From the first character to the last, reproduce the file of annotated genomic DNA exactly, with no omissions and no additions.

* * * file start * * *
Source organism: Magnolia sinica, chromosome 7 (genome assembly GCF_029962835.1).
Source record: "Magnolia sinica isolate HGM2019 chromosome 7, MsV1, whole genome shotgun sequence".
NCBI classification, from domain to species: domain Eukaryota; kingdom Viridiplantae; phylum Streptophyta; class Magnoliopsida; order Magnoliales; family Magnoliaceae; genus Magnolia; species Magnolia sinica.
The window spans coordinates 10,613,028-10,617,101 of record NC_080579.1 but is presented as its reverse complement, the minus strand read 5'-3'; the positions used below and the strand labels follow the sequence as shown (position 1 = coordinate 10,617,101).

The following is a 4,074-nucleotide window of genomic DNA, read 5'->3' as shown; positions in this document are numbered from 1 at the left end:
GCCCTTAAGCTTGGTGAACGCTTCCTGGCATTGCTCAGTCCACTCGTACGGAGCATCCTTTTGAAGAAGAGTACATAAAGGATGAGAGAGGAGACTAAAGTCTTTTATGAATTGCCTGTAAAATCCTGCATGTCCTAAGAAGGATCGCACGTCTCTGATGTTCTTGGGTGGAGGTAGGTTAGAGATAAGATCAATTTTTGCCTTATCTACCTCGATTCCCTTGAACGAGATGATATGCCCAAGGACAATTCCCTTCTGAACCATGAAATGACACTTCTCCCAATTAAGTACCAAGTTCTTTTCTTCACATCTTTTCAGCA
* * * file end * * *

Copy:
Source organism: Magnolia sinica, chromosome 7 (genome assembly GCF_029962835.1).
Source record: "Magnolia sinica isolate HGM2019 chromosome 7, MsV1, whole genome shotgun sequence".
NCBI classification, from domain to species: domain Eukaryota; kingdom Viridiplantae; phylum Streptophyta; class Magnoliopsida; order Magnoliales; family Magnoliaceae; genus Magnolia; species Magnolia sinica.
The window spans coordinates 10,613,028-10,617,101 of record NC_080579.1 but is presented as its reverse complement, the minus strand read 5'-3'; the positions used below and the strand labels follow the sequence as shown (position 1 = coordinate 10,617,101).

The following is a 4,074-nucleotide window of genomic DNA, read 5'->3' as shown; positions in this document are numbered from 1 at the left end:
GCCCTTAAGCTTGGTGAACGCTTCCTGGCATTGCTCAGTCCACTCGTACGGAGCATCCTTTTGAAGAAGAGTACATAAAGGATGAGAGAGGAGACTAAAGTCTTTTATGAATTGCCTGTAAAATCCTGCATGTCCTAAGAAGGATCGCACGTCTCTGATGTTCTTGGGTGGAGGTAGGTTAGAGATAAGATCAATTTTTGCCTTATCTACCTCGATTCCCTTGAACGAGATGATATGCCCAAGGACAATTCCCTTCTGAACCATGAAATGACACTTCTCCCAATTAAGTACCAAGTTCTTTTCTTCACATCTTTTCAGCA